Since readability testing became a necessity for better patient understanding of leaflets, there has been a plethora of ways to test a leaflet. To the outsider, presenting a leaflet to a participant, asking a set of preset questions and recording the responses could appear to be enough to gauge the user friendliness of a Package Leaflet (PL). However, a simple yes/no dichotomic approach quickly yields an unforeseen variable which can aptly be demonstrated in the following hypothetical situation.
During a readability test, the participant is asked a question regarding a contraindication of the medicine. After re-reading the entire leaflet, the participant is finally able to locate the correct information but over ten minutes have passed since the original question was asked by the interviewer. As the participant has found the information, the answer is marked correct.
Translate this situation to real life: ten minutes of anaphylactic shock is ten minutes too long for a patient taking the medicine to realise the PL contained this contraindication.
Although dramatic, this example does highlight the need to also record the difficulty (or levels of difficulty) a participant exhibits in finding key safety messages within a PL. It is noted that during readability testing, an interviewer should note both the participant’s ability to locate AND understand the pertinent information, but for these purposes, this article will solely focus on the difficulty analysis inherent in each aspect.
To date, the methodology for ascertaining difficulty in readability testing has yielded two common possibilities: a diagnostic-based approach or the more concrete time-based approach. The later of the two is by far the easier to record in that, for each question asked of a participant during testing, the interviewer will record the time it takes for the participant to locate and/or understand the information asked. The readability testing house can then set out its own protocol regarding evaluation of these times: 0-10 seconds could stipulate no difficulty, 10-20 minimal difficulty, etc. The divisions are clear and the protocols can be made simple; however, the analysis of this concrete evaluation is far more problematic.
Again, an example to best illustrate the point: a 70 year old man sits as a participant of a readability test. After being asked his first question, it takes this man 65 seconds to locate the correct information. Another interview is conducted of a 22 year old university graduate. She answers the same question in only 4 seconds. Do they feature differing levels of difficulty?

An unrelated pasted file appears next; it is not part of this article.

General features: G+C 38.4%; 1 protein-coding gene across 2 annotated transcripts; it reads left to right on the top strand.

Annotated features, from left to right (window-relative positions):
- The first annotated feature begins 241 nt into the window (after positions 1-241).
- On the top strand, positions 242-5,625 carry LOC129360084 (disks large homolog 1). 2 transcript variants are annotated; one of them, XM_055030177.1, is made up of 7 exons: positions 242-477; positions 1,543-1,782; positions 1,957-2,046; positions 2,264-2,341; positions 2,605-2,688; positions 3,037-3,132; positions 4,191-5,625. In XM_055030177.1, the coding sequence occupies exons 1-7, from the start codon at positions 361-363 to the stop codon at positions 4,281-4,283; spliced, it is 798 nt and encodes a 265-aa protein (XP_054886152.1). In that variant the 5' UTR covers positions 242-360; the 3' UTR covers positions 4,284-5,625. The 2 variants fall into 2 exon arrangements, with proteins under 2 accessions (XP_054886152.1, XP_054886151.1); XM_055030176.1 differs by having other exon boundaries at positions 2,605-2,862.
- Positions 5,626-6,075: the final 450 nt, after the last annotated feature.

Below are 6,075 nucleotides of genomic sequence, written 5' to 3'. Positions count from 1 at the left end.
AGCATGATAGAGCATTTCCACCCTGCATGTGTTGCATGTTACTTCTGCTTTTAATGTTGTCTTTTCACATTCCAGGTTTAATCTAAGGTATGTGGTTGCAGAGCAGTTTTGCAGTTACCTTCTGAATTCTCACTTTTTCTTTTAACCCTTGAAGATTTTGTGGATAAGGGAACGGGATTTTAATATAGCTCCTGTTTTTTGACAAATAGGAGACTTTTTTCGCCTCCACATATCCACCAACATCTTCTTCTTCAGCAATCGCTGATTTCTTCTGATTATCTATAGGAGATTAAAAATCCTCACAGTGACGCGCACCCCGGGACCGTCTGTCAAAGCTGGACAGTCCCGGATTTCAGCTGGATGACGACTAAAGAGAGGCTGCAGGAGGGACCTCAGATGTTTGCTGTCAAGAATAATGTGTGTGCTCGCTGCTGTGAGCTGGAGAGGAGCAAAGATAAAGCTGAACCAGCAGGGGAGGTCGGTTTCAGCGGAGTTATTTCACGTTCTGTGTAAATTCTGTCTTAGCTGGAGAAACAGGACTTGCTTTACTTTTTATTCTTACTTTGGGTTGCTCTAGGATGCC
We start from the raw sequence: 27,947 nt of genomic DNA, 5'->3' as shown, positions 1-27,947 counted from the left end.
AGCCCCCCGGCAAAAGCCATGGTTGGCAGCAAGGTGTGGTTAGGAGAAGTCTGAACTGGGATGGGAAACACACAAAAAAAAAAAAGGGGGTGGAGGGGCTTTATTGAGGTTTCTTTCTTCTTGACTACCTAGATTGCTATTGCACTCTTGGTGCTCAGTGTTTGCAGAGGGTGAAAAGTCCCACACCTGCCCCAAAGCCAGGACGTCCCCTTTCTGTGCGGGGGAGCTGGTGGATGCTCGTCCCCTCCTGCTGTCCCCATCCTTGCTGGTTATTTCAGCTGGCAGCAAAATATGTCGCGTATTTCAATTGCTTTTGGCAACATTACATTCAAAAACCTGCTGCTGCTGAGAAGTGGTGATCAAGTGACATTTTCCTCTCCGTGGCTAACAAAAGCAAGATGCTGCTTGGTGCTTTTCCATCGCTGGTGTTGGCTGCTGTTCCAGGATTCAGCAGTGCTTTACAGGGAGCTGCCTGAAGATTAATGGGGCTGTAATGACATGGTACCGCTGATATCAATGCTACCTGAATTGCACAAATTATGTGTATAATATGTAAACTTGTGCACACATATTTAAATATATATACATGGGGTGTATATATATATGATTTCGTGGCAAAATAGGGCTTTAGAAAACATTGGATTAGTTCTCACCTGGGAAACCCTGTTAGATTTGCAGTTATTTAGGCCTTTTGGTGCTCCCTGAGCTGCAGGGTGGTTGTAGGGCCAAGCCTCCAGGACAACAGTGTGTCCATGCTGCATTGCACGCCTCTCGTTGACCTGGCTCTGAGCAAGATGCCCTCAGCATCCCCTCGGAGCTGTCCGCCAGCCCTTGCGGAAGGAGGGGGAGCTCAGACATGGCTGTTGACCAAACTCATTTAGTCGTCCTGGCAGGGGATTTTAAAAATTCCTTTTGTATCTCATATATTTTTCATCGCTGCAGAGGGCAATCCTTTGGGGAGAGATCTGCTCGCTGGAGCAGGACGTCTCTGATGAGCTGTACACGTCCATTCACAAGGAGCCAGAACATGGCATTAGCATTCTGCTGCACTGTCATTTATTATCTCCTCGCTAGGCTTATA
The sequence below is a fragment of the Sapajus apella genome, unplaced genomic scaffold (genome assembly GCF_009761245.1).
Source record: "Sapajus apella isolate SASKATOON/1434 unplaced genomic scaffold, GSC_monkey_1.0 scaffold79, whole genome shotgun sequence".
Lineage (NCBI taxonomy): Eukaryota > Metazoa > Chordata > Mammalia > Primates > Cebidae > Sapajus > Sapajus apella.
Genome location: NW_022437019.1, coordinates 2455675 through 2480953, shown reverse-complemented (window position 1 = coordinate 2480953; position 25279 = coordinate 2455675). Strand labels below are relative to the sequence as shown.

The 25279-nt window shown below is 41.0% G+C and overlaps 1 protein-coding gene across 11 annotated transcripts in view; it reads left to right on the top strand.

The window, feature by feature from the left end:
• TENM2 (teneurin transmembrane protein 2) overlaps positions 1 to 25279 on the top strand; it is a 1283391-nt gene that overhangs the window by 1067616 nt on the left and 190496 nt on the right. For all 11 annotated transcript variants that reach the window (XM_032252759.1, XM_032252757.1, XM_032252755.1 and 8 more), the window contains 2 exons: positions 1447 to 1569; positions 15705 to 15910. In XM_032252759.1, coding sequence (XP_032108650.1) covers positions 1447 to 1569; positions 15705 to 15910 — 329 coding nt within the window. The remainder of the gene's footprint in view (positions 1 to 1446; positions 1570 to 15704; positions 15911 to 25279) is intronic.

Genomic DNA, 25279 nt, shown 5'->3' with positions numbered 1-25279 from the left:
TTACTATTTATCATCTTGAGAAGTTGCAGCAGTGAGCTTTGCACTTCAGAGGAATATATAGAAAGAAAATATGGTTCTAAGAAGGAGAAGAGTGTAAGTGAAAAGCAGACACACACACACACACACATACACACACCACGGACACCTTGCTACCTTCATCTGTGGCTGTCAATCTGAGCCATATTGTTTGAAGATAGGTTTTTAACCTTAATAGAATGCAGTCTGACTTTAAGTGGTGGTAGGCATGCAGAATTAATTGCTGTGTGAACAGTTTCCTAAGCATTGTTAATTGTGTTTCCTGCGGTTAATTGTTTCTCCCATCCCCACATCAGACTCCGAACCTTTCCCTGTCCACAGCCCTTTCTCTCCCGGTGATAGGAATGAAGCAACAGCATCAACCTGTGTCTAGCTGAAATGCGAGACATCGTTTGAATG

The obvious answer is yes. However, perhaps the older gentleman had poor eye sight or simply felt no rush to answer (this is a common aspect noted in testing). The inverse situation can present other chasms: the 22 year old university graduate takes 65 seconds to answer a given question due to her dyslexia.
The above instances all highlight the influence of external forces impacting the evaluation method of a time-based assessment. In either of the cases, it was not the inherent difficulty located in the PL that allowed for delayed answers but the difficulties that the participants had themselves which affected the results. This distinction is paramount; readability testing must test the PL and not the participant.
Again it is via such examples that one can observe the inaccuracies of this is time-based approach for measuring difficulty. Although this basis for evaluation can yield ‘neat’ results with clearly defined criteria, its evaluation can easily yield false data.
In overseeing the testing of countless leaflets in a variety of languages and cultures (again, time-based analysis can break down – does the 32 year old Italian male answer at the same pace as the 32 year old Brit?), this author favours the diagnostic-based assessment for difficulty which has, once properly trained and enacted, yielded far more accurate data and analysis of difficulty.
The training of the interviewer is the pinnacle of this diagnostic evaluation. People with backgrounds in psychology or sociology are ideal to measure the intricacies of human behavior because it is here that difficulty can be ascertained. Fidgeting, eye movement, sighing and/or turning over of the PL are only a few instances to be noted in assessment of difficulty by the interviewer. Another invaluable aspect of this methodology is encouraging the participant to relay as much information possible.
This information does not have to be solely geared toward the actual testing process, but in easy, free flowing conversation, the interviewer can then note aspects of the participant’s personality, physical capabilities or even how they may feel that day. All these aspects (and many more) will influence how a person performs during a readability test. Throwing these aspects by the wayside via the time-based assessment of difficulty is to sell the process of readability testing short with questionable data for analysis.
With this diagnostic approach the challenge then becomes training and implementing these standards. Time-based evaluation only requires a watch; diagnostic evaluation necessitates far more detailed SOPs and training. And then of course, one must present all this in a clear, logical manner in the PL final report.
Author: Ryan Smith
Prague 3, 13 000, Czech Republic
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